I miss the old, seedy days of good books at a cheap price. Don’t get me wrong, the books are still cheap. 0.75 cents an inch by spine thickness for paperback and 1.00 dollar an inch for hardcover. Used CD’s and DVD’s for 2 bucks a piece. Everyone is cheerful to see you where once they wouldn’t even look you in the eye until you had proven yourself to them by not just what books you purchased but by your continued support over a period of months and years. I miss the almost black market feel of the place, where one guy “Woody” would sit in front of the philosophy and poetry section and quiz you on the history of not just the philosophers but metaphysics as well. Once you answered his questions to his satisfaction he would reach a dirty hand around the back of one of the shelves and pull out a book and say “Read this! Come back next month and we’ll talk about it. If you don’t come back then you haven’t learned anything! Now leave me alone!” and you would grab the book from his hand and get away from him quickly not even looking at the title of the book he thrust at you. You would take that book home and you would read it because you knew you wanted to go back next month. YOU WANTED TO GO BACK.

Everything is genteel and quite down there now. No funny smells coming off the walls or people. No bargains being made between book collectors over first editions, no fights over treasures of knowledge between hard corps bibliophiles. Now, antique dealers come in with scanner guns and pick over the collectable books only to buy them for a buck or two and resell them at enormous prices in their antique shops two blocks away.

The volunteers are no longer overworked and are genuinely happy to see you. Gone is their sickly pale skin which has been replaced by a healthy, glowing tan. They even take the time to learn your name and are more than eager to help you find whatever treasure it is you’re looking for. They make you feel good about your affliction. They make you smile and not feel so “dirty” for needing your monthly fix of books. Heck, they even let you carry in your overpriced coffee from the coffee shop down the street if you want. The whole place has a family friendly atmosphere, kind of like Vegas.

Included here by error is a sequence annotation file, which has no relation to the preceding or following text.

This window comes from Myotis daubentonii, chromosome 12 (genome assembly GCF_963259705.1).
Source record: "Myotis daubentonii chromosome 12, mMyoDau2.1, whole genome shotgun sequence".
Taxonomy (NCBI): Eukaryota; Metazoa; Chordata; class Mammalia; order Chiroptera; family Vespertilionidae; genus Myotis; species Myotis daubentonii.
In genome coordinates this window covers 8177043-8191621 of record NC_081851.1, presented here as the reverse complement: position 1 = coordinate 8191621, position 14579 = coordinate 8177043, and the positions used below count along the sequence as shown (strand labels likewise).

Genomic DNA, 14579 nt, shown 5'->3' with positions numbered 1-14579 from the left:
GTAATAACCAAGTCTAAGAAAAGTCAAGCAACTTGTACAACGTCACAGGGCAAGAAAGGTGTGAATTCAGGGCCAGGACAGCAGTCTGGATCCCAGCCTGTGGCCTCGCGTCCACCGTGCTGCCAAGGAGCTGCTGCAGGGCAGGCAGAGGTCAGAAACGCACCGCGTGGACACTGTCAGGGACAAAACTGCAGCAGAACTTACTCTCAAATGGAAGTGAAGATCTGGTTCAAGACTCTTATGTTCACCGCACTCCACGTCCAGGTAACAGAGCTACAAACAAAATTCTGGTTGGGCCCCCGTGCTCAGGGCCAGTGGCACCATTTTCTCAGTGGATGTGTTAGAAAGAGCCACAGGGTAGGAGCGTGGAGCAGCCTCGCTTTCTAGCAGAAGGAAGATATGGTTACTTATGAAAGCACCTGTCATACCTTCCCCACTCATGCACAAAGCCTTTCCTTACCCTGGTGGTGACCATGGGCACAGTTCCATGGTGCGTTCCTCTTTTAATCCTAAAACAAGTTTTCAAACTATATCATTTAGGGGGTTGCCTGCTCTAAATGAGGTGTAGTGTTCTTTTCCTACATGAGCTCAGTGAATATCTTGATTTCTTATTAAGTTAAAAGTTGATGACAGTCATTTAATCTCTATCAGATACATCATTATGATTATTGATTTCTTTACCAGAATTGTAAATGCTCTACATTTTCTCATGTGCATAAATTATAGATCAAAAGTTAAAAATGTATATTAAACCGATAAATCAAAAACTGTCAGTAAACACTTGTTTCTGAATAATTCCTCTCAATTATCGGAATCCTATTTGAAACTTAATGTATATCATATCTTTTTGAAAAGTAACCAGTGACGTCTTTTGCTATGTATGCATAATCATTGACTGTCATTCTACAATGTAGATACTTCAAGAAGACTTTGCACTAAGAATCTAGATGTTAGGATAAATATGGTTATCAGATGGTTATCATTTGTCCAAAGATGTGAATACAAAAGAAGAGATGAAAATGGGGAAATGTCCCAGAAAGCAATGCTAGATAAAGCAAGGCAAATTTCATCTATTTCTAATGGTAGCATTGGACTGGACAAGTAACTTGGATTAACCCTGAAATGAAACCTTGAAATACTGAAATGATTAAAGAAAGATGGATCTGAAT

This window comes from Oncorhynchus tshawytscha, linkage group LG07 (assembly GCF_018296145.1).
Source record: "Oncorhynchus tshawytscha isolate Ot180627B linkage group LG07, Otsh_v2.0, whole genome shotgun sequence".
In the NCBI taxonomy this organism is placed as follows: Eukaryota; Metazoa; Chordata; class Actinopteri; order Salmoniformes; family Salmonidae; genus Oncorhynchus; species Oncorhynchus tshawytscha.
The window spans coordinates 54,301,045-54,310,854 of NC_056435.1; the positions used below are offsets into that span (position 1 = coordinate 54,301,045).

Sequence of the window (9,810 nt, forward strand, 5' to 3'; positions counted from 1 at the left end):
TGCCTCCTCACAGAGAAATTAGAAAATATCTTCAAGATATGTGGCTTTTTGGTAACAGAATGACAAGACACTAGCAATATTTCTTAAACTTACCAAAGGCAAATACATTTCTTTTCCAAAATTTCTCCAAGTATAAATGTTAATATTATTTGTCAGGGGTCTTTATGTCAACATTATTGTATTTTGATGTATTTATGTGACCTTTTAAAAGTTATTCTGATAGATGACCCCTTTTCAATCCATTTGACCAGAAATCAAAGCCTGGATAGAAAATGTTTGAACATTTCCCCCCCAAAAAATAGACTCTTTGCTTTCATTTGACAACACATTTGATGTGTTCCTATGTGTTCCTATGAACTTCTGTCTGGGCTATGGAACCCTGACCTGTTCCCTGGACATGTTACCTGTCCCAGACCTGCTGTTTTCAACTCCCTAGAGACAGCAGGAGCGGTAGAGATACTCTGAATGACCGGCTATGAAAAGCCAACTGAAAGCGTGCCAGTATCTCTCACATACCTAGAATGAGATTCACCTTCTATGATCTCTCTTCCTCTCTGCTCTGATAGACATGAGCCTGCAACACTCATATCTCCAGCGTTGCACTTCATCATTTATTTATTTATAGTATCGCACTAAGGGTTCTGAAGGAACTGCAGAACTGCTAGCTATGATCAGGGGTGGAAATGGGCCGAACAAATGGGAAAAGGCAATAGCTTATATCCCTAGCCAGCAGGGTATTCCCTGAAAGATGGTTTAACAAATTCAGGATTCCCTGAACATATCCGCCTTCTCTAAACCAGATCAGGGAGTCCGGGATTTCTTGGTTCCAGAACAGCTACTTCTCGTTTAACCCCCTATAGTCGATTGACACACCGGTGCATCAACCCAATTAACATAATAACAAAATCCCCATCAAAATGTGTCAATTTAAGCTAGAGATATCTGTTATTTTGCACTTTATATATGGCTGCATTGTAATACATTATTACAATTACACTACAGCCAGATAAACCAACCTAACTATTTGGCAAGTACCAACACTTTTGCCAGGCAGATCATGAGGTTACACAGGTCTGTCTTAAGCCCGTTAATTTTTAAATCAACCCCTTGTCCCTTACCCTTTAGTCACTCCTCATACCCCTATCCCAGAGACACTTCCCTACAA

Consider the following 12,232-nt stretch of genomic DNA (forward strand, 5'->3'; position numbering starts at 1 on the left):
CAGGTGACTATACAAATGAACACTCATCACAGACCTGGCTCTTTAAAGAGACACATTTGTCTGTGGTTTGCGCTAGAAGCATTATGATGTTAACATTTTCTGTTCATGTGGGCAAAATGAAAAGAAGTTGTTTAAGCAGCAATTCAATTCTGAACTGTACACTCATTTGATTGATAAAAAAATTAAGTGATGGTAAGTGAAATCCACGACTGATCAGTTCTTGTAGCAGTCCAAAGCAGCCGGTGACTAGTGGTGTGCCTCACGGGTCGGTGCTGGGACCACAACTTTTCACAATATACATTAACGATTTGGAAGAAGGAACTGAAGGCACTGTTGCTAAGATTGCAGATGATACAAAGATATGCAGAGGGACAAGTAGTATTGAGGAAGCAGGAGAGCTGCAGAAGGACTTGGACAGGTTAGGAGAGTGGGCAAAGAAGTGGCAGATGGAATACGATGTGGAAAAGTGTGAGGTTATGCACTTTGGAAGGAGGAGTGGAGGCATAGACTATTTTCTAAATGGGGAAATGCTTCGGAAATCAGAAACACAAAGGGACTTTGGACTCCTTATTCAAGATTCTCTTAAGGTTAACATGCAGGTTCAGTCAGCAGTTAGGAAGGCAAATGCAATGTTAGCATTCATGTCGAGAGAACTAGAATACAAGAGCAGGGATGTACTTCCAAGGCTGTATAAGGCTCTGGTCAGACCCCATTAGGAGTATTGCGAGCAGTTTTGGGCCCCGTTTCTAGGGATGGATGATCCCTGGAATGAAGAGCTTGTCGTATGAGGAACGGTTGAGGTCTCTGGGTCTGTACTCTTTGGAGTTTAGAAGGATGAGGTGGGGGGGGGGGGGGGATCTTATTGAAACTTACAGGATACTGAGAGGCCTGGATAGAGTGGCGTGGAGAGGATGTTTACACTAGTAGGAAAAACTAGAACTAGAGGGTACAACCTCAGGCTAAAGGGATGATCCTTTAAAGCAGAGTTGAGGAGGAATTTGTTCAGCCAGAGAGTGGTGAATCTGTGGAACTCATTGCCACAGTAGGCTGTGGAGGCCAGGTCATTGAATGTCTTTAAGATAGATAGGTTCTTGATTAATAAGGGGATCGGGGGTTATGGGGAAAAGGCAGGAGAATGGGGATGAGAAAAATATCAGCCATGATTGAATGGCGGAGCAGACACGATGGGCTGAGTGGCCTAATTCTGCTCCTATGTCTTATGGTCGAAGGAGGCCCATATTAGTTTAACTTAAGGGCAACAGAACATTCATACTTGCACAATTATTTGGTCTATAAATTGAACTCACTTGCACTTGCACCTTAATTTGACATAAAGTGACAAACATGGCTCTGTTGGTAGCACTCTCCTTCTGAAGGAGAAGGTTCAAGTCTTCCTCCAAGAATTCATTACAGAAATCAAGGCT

Eighteen years ago when you left the Book Sale with your treasures you had to carry the books home in your arms or if you were lucky, one of the used, tattered boxes that some of the books came in. Today, you’re given a choice between a paper bag, plastic bag or for a fee a nice “Book Tote” with words emblazoned on the sides telling the world that you “SUPPORT YOUR PUBLIC LIBRARY”.

I look forward to making my journey every month to the book sale and I have even had the opportunity to recruit likeminded individuals to come with me on occasion. I even feel safe taking my daughter there now, but I still long for the days where the atmosphere was filled with an almost tangible scent of wrongness and illicitness.

Well, I just got a text from my guy over at the book sale, he says they just got a shipment of Centennial Edition Ayn Rand books in. So I am gonna take off and get my fix.

Have a great week.